PiAv is an audio-visual installation that explores sonic and visual improvisation by exploiting glitches, loss of network connections, and random abnormalities created through pushing the limits of a network of microcomputers. A closed network of ten microcomputers creates a cross-pollinated audio-visual system where each node (one microcomputer) of sound or video is influenced by its’ connection or lack of connection to the other nodes in the network. There are eight sound nodes and two video nodes. In addition to being influenced by stochastic processes created from its’ networked status, each node is independently driven by its’ own set of stochastic instructions. The combination of influences creates an ever-changing audio-visual experience. In terms of sonic and visual interaction, combinations of pitch-clusters and samples from each sound node influence the two video nodes. The video nodes generate abstract visual images created from computer code inspired by traditional analog video feedback techniques. In return, the color spectra and motion velocity within the visual images influence the sound processing on each of the eight sound nodes creating a meta-feedback system. The total audio-visual system cycles through a series of meta-scenes that vary from drone-like, contemplative clusters to riotous bursts of sound and energy. The meta-scenes provide a foundation for the basic states of sounds and and images while the limitations of each micro-computer’s processor and it’s state of connection to the network allow for the unexpected glitch.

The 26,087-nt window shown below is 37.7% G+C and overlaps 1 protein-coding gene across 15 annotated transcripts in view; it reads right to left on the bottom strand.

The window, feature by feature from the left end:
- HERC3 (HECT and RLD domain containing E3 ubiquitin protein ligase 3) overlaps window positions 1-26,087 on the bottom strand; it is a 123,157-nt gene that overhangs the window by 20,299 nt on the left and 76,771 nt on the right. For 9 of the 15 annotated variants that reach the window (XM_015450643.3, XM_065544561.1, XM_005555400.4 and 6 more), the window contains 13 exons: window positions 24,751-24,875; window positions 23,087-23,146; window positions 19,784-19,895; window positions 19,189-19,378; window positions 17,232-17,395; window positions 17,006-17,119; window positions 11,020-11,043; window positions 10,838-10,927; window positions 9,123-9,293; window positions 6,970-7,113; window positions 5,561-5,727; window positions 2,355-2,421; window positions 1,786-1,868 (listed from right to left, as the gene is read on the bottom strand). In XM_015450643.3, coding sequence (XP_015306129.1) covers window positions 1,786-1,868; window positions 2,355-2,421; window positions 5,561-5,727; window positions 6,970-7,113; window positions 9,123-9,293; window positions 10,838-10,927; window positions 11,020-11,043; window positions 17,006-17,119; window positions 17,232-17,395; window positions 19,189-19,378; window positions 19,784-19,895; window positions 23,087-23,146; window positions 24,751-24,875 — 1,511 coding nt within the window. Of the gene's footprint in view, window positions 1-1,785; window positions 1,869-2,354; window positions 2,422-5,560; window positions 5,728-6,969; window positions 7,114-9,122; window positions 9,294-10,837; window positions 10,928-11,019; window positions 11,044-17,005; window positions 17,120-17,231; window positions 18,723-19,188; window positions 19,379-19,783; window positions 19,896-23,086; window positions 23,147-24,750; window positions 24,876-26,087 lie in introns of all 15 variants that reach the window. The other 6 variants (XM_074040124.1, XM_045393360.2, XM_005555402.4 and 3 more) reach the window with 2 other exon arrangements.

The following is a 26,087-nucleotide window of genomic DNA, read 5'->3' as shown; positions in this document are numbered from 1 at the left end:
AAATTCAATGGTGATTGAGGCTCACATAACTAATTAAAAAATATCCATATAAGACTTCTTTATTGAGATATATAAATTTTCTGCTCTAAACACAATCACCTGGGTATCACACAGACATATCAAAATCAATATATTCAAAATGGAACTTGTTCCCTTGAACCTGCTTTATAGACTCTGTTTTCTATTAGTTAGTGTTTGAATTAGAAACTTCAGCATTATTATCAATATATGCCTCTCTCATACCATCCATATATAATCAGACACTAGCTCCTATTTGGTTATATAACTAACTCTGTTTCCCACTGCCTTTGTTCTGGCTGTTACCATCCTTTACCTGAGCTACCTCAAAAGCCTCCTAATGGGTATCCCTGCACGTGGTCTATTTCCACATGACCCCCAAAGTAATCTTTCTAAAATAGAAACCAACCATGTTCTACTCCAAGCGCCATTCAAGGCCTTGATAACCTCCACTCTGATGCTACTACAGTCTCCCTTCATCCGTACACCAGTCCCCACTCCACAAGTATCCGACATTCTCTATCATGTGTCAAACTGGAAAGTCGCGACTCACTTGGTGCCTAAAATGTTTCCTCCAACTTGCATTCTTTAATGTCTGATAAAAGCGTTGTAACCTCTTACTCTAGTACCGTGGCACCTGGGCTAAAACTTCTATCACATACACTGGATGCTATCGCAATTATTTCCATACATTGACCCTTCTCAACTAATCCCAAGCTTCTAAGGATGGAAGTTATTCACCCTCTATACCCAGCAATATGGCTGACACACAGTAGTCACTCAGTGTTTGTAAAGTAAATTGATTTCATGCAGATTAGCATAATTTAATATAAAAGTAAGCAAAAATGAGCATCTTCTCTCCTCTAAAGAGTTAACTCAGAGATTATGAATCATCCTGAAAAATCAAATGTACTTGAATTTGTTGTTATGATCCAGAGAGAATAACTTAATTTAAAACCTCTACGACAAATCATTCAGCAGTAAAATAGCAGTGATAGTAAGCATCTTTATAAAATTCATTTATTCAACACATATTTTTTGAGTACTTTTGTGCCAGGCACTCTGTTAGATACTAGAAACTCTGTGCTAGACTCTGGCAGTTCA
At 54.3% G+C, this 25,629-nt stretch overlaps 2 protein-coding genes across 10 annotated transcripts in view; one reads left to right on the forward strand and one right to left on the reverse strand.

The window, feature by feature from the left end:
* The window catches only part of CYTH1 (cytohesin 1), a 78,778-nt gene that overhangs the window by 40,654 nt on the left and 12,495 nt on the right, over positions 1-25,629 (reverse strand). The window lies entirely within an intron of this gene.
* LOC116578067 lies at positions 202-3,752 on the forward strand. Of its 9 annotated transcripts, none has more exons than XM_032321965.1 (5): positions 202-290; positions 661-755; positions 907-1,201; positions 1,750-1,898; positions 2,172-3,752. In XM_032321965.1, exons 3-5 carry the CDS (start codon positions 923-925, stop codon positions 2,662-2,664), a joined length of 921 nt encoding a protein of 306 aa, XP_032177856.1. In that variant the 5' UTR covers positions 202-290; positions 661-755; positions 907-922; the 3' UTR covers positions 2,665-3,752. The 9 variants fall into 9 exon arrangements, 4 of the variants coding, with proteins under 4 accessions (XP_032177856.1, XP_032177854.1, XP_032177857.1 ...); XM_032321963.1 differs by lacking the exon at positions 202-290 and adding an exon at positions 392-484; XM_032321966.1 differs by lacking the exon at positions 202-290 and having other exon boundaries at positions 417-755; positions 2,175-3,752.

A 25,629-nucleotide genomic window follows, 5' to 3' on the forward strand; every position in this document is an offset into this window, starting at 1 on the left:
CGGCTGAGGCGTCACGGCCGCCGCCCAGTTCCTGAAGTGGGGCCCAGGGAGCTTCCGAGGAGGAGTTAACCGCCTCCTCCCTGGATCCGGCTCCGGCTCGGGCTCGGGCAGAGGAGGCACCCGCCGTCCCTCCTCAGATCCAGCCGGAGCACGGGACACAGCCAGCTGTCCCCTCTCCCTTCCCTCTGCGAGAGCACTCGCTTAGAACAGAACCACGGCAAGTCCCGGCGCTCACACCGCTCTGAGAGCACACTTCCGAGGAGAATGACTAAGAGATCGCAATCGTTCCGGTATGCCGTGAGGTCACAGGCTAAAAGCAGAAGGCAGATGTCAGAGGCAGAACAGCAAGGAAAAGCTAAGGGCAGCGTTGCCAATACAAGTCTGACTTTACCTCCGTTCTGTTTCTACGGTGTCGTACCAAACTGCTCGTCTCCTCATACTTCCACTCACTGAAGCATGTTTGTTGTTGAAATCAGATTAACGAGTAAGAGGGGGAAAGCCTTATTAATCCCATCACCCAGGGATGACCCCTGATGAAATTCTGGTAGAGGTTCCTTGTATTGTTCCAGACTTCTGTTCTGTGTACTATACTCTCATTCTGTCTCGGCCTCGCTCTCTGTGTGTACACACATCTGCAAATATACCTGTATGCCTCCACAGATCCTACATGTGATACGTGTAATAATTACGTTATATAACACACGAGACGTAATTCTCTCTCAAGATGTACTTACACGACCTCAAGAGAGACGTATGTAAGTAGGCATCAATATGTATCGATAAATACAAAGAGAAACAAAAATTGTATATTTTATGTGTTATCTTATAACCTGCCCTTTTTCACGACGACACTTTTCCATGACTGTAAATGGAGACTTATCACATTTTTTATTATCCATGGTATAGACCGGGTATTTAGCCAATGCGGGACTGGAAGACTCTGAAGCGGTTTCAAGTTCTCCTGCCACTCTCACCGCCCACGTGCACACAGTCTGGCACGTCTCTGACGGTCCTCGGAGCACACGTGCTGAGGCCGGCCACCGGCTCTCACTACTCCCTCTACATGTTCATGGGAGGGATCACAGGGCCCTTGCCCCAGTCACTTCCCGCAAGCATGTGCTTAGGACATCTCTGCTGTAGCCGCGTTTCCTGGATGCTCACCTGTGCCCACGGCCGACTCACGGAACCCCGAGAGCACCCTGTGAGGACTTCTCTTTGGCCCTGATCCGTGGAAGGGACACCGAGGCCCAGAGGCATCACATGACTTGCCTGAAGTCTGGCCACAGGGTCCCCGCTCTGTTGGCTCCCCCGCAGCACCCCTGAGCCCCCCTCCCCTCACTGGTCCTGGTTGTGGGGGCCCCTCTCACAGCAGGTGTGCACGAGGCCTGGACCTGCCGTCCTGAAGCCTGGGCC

PiAv uses ten networked Raspberry Pi computers. Eight custom-made speakers with embedded Raspberry Pi computers run networked Pure Data patches to provide a continually evolving soundscape. The video images are created using two Raspberry Pi camera modules, basic analog video feedback techniques, and custom Python scripts for video processing. A laptop running Max/MSP serves as a central messaging hub for the total system.